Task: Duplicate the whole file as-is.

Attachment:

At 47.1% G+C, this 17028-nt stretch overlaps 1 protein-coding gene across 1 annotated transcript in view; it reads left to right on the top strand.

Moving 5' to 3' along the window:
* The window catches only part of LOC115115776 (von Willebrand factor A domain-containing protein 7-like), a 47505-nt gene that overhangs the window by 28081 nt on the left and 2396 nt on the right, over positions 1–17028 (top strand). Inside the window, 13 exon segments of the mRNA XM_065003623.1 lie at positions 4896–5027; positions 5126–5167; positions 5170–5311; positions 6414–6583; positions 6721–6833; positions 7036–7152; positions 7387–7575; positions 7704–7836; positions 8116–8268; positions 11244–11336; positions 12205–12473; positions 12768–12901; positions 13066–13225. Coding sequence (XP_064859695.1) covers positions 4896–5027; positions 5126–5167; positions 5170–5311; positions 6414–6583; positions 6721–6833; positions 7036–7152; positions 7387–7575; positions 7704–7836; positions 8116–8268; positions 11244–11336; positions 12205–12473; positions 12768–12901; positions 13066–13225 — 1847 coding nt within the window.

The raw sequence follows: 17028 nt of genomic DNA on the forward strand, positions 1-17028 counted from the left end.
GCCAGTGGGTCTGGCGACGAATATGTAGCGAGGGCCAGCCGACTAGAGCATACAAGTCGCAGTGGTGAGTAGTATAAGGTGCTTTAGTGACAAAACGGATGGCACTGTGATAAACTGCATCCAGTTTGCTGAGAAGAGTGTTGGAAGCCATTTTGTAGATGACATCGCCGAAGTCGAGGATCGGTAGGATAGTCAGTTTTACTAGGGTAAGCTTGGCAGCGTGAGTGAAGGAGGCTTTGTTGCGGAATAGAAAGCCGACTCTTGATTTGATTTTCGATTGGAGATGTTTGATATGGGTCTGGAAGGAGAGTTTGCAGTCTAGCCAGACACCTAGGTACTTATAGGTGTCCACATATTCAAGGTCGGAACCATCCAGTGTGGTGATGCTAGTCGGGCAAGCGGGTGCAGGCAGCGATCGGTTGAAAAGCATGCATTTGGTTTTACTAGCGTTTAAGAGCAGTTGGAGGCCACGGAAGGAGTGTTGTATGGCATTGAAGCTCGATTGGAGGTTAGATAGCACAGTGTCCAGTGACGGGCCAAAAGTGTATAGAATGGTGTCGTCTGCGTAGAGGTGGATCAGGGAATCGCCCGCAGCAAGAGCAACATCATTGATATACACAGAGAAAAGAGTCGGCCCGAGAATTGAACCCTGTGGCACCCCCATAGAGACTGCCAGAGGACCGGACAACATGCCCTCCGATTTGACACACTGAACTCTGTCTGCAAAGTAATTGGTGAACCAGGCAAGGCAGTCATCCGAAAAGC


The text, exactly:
At 47.1% G+C, this 17028-nt stretch overlaps 1 protein-coding gene across 1 annotated transcript in view; it reads left to right on the top strand.

Moving 5' to 3' along the window:
* The window catches only part of LOC115115776 (von Willebrand factor A domain-containing protein 7-like), a 47505-nt gene that overhangs the window by 28081 nt on the left and 2396 nt on the right, over positions 1–17028 (top strand). Inside the window, 13 exon segments of the mRNA XM_065003623.1 lie at positions 4896–5027; positions 5126–5167; positions 5170–5311; positions 6414–6583; positions 6721–6833; positions 7036–7152; positions 7387–7575; positions 7704–7836; positions 8116–8268; positions 11244–11336; positions 12205–12473; positions 12768–12901; positions 13066–13225. Coding sequence (XP_064859695.1) covers positions 4896–5027; positions 5126–5167; positions 5170–5311; positions 6414–6583; positions 6721–6833; positions 7036–7152; positions 7387–7575; positions 7704–7836; positions 8116–8268; positions 11244–11336; positions 12205–12473; positions 12768–12901; positions 13066–13225 — 1847 coding nt within the window.

The raw sequence follows: 17028 nt of genomic DNA on the forward strand, positions 1-17028 counted from the left end.
GCCAGTGGGTCTGGCGACGAATATGTAGCGAGGGCCAGCCGACTAGAGCATACAAGTCGCAGTGGTGAGTAGTATAAGGTGCTTTAGTGACAAAACGGATGGCACTGTGATAAACTGCATCCAGTTTGCTGAGAAGAGTGTTGGAAGCCATTTTGTAGATGACATCGCCGAAGTCGAGGATCGGTAGGATAGTCAGTTTTACTAGGGTAAGCTTGGCAGCGTGAGTGAAGGAGGCTTTGTTGCGGAATAGAAAGCCGACTCTTGATTTGATTTTCGATTGGAGATGTTTGATATGGGTCTGGAAGGAGAGTTTGCAGTCTAGCCAGACACCTAGGTACTTATAGGTGTCCACATATTCAAGGTCGGAACCATCCAGTGTGGTGATGCTAGTCGGGCAAGCGGGTGCAGGCAGCGATCGGTTGAAAAGCATGCATTTGGTTTTACTAGCGTTTAAGAGCAGTTGGAGGCCACGGAAGGAGTGTTGTATGGCATTGAAGCTCGATTGGAGGTTAGATAGCACAGTGTCCAGTGACGGGCCAAAAGTGTATAGAATGGTGTCGTCTGCGTAGAGGTGGATCAGGGAATCGCCCGCAGCAAGAGCAACATCATTGATATACACAGAGAAAAGAGTCGGCCCGAGAATTGAACCCTGTGGCACCCCCATAGAGACTGCCAGAGGACCGGACAACATGCCCTCCGATTTGACACACTGAACTCTGTCTGCAAAGTAATTGGTGAACCAGGCAAGGCAGTCATCCGAAAAGC